While it may be tempting to bring your own firewood on your next float trip, transporting firewood could spread harmful tree insects like the Asian longhorned beetle (ALB) and emerald ash borer (EAB) into new areas of the country. Both insects have been detected in 13 states and could spread if more of the public aren’t aware of the threat to the Nation’s forests and don’t take the steps necessary to prevent the spread of these harmful insects. There are several ways you and your family can make a difference.
Buy firewood when you arrive at the campground. Most recreational areas have firewood for sale but it’s always a good idea to check when you make your reservations. Be sure to ask if the firewood was cut locally. You should always buy locally cut firewood and burn it all at your destination. If you don’t burn it all, leave it at the campground. Bringing it back home could spread the insects to a new area where wood-boring insects could damage the trees in your yard.
Controlling firewood pests is a matter of controlling the firewood itself. Whether you are burning wood at your home or while camping on your next float trip, here are some helpful tips for preventing the spread of Asian longhorned beetles and emerald ash borers:
Store your firewood away from your tent, RV, house or any buildings. When you store wood against your home or any building you’re inviting wood-boring insects to reside within the structure. Store your firewood at least 3 feet away from your home or any building. Keep your firewood stacked off the ground on concrete blocks, bricks or firewood grates. This will maintain airflow beneath the pile, reducing moisture problems that attract wood-boring insects. You should also store firewood away from trees so if you have any insects in your woodpile they don’t crawl over to any live trees and tunnel beneath their bark, causing severe damage.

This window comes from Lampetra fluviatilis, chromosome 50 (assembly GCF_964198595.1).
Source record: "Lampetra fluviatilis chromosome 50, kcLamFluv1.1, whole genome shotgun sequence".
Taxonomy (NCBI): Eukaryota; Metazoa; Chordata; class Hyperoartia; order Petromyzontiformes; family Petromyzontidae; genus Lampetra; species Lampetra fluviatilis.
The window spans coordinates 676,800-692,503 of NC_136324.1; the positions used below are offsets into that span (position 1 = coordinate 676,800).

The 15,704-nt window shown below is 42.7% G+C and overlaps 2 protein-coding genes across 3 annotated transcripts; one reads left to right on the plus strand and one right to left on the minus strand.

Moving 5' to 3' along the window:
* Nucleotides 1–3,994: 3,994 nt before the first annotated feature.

Always store your firewood outside. Storing firewood in your home, the basement or in your garage brings wood-boring insects inside and closer to the wood structure of your home. Besides these insects, a firewood pile provides an attractive harborage for rodents and other wildlife. If you plan to cut your own firewood from trees on your property, it’s best to do so in late summer to late fall to minimize new wood-boring infestations. Any wood you cut in summer or late summer should be piled in a sunny area and covered to kill any insects boring in the wood.
Store your older logs on top of your wood pile, using the oldest logs first. This keeps pests at a minimum and prevents you from carrying infested firewood into your home though it’s still a good idea to inspect each log, looking them over, shaking them and even knocking them together. Be sure to purchase wood that’s been cut locally for burning in your fireplace at home. If you’re not sure the wood is from a local source, burn this wood as soon as possible to kill any pests in the wood. Be sure to burn firewood immediately, especially if you’ve brought any indoors. Wood-boring insects like the warmth of your home as much as you do.
When you and your family burn firewood that’s been cut locally you’re doing your part to prevent the spread of the Asian longhorned beetles and emerald ash borers.